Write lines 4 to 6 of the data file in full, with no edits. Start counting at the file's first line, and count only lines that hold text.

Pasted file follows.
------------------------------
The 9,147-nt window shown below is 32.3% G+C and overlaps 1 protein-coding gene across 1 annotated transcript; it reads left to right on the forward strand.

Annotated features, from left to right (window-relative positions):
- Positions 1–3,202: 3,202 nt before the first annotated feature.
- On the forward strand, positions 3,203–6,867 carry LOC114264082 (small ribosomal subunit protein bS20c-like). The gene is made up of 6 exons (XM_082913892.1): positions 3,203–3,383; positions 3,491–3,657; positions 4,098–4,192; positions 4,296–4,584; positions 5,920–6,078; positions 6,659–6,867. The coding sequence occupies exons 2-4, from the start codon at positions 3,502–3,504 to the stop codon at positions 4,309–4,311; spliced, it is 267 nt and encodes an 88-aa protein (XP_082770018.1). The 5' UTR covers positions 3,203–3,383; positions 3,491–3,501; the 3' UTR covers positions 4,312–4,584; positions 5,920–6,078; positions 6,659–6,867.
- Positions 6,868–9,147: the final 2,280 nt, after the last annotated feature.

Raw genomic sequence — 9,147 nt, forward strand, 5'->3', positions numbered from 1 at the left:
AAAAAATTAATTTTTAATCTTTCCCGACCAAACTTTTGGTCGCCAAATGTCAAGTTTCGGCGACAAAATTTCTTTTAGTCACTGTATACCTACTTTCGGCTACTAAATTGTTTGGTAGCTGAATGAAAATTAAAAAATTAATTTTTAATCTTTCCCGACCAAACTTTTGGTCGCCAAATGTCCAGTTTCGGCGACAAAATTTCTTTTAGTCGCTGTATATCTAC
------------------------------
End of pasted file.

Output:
- On the forward strand, positions 3,203–6,867 carry LOC114264082 (small ribosomal subunit protein bS20c-like). The gene is made up of 6 exons (XM_082913892.1): positions 3,203–3,383; positions 3,491–3,657; positions 4,098–4,192; positions 4,296–4,584; positions 5,920–6,078; positions 6,659–6,867. The coding sequence occupies exons 2-4, from the start codon at positions 3,502–3,504 to the stop codon at positions 4,309–4,311; spliced, it is 267 nt and encodes an 88-aa protein (XP_082770018.1). The 5' UTR covers positions 3,203–3,383; positions 3,491–3,501; the 3' UTR covers positions 4,312–4,584; positions 5,920–6,078; positions 6,659–6,867.
- Positions 6,868–9,147: the final 2,280 nt, after the last annotated feature.

Raw genomic sequence — 9,147 nt, forward strand, 5'->3', positions numbered from 1 at the left: